When I bought the house there was nothing in the back yard.  I waited to do much of anything because I knew I would be throwing "junk" from the second floor out the kitchen window.  When all the "demolition" was finished I decided to start thinking garden. 


(August 1992)

Against the house, I planted red currants and gooseberries.  Along the south side I put red and golden raspberries.  The back fence needed softening so holly went there. I THOUGHT I was planting bushes. I keep trimming but it's gotten out of hand. I have to address this issue soon!

Because I went to college in the South there were 2 plants I definitely had to have, English Boxwood, and Southern Magnolia. I wasn't sure EITHER would survive-- but isn't that a lot of the fun of gardening, seeing if you can grow a plant above its zone?  Until I could find a hardy Southern Magnolia I decided to settle for a swamp magnolia--- same white flower-- summer blooming, same magnolia fragrance, but the leaves aren't big or waxy and they don't stay on the tree all winter.  The "swamp magnolia" is supposed to be a shrub but as the catalogue said it would "turn into a small tree" if it likes its location.  I guess it likes its location.  Perhaps it likes it too well.  

I  was  in Williamsburg one summer and found they were selling English boxwood from one of the James River plantations so I bought 4. I planted them in front of the garage.  You can see the puny little bushes in the August 1992 picture above. They take FOR---EVER to grow.  A friend went down a few years later and got me 2 more.  I know I tested my friend's friendship because I was informed THAT  "those plants STUNK up the car!"  Some people think English box smells of cat urine.  I happen to think box smells like box.  It is an odor you either like or don't, I guess.  The fragrance reminds ME of Virginia.  Box and magnolia take me back to college days.

(Boxwood 1999)

By 1999 the boxwood had grown to this size.  They still aren't large enough for me to do any trimming to use in Christmas decorations.


Approaching the garden from the side you can see the holly bushes I planted in an attempt to cover the back fence, to create my own little "Secret Garden".  The only problem is that 2 of the hollies that I planted turned out to be of the tree variety rather than of the bush variety and now I am on a schedule of yearly pruning to get the trees back under control.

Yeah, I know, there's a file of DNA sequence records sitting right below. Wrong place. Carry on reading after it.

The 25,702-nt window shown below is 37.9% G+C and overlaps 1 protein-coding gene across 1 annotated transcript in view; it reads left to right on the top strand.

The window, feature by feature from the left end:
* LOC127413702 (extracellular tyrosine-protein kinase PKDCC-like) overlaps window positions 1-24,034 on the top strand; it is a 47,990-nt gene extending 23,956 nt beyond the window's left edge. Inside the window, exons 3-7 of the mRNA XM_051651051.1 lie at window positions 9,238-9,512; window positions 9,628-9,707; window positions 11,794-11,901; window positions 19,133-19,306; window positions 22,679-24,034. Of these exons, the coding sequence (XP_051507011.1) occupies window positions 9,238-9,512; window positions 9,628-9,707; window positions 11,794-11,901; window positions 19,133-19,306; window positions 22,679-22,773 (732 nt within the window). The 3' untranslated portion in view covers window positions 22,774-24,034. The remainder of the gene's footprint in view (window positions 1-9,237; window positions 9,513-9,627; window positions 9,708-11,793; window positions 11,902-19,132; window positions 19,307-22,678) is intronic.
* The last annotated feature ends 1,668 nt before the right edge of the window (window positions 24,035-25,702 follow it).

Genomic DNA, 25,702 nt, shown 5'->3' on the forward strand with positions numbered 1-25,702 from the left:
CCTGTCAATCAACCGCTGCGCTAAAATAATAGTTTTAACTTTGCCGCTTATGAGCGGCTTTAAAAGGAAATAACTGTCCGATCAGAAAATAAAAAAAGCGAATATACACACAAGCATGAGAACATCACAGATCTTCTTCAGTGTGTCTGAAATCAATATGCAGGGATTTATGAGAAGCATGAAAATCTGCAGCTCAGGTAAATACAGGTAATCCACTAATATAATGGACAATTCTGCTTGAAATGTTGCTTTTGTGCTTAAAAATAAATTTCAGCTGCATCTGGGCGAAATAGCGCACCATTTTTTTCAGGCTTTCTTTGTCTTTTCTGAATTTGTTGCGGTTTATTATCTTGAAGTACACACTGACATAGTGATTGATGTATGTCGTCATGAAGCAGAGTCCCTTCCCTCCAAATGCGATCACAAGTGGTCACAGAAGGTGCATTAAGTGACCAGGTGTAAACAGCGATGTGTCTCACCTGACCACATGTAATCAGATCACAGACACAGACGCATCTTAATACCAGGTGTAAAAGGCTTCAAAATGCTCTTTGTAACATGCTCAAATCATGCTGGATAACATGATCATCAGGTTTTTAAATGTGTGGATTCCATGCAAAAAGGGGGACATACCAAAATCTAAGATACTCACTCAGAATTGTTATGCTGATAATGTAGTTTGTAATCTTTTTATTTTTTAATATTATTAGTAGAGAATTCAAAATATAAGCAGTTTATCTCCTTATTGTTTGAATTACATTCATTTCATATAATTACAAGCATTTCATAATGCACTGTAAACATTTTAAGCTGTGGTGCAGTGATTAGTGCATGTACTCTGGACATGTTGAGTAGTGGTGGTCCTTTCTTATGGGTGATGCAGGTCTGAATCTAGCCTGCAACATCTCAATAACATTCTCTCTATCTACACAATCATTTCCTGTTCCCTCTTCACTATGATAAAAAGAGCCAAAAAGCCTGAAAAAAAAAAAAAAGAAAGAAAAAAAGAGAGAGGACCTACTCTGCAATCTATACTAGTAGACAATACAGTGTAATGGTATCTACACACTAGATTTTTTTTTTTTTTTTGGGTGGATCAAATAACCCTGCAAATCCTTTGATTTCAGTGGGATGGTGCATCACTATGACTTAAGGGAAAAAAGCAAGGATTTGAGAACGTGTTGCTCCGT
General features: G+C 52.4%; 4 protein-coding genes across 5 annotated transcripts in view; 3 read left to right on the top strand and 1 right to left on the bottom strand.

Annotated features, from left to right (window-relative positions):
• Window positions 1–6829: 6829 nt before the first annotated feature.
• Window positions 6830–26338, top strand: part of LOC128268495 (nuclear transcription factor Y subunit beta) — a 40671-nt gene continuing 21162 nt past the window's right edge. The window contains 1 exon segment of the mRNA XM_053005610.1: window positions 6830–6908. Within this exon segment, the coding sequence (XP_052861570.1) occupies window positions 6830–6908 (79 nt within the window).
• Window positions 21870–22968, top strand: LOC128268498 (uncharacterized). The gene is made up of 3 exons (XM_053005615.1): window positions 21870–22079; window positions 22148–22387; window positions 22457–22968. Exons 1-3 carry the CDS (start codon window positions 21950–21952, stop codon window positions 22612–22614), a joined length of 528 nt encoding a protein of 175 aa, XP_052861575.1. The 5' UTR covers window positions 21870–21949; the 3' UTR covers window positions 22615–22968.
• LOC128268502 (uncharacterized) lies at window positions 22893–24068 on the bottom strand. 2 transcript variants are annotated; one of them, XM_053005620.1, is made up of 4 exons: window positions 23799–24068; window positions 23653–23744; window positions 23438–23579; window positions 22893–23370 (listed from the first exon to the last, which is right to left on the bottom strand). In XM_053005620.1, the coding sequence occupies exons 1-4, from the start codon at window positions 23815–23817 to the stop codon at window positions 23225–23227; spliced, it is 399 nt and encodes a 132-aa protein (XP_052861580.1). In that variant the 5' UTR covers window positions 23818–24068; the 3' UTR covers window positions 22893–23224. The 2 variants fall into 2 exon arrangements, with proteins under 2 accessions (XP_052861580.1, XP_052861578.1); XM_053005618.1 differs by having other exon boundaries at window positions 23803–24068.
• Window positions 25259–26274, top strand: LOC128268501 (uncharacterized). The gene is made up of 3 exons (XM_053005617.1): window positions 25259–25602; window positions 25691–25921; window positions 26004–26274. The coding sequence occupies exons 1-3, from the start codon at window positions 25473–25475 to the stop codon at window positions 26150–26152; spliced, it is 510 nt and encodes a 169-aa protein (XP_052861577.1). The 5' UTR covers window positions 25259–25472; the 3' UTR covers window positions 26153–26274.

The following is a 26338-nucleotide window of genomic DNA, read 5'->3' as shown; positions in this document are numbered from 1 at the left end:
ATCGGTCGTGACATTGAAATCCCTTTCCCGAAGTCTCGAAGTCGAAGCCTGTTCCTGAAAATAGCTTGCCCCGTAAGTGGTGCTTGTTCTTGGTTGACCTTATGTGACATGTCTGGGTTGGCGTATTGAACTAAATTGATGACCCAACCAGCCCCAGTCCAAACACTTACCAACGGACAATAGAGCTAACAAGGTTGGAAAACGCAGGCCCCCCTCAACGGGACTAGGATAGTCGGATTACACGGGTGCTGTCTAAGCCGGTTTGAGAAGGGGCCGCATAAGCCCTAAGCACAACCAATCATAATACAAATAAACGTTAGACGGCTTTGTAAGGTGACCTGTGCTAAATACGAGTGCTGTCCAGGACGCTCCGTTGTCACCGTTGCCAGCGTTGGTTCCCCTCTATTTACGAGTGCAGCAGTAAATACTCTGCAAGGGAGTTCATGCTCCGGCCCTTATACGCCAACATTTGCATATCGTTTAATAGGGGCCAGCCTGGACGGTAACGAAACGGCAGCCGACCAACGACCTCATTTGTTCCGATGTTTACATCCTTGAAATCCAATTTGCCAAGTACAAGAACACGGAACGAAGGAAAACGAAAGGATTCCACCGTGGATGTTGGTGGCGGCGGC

I planted a New Dawn climbing rose on an arch over the garage door and when the rose in in bloom it is indeed a lovely sight.


As you can see from the picture below, the swamp magnolia likes its location. It became a tree rather than a bush and is in the left center back of the picture.  The area between the  raised beds is covered with quahog, ( i.e. hard shell clams and  pronounced KO-HOG) shells.



It took a while to find the right outside lighting so it didn't look like we're in Hawaii instead of Rhode Island but I finally found something.




(Summer 2001)


The lilies usually put on quite a show in August.


While at Monticello  one year I saw a hibiscus that, even though it's out of our zone, I had to try growing.  It does very well.  The color is a bit "vibrant" and the leaf...... well it's shape was worrisome until I saw that it was indeed the leaf of the hibiscus. 





Sorry that this picture of the hibiscus has a problem.  I'm not really very good with a scanner.


A magnolia catalog company from the Northwest provided me with a southern magnolia hardy enough to survive here, in a sheltered garden.  The only catch is that southern magnolia branches are brittle and on those rare occasions we get snow I'm out knocking the snow off the branches lest they snap under its weight and some winters are rougher on it than others and I loose lots of leaves making the tree look sickly the next summer.   Still,  those  rare occasions when I'm out with a broom are more than made up for when I can walk over to a magnolia bloom, inhale and say--- "AHHHHHHH,  YES!"  The trees, there are two of them,  aren't yet tall nor bushy enough for me to pick any leaves for use in Christmas decorations.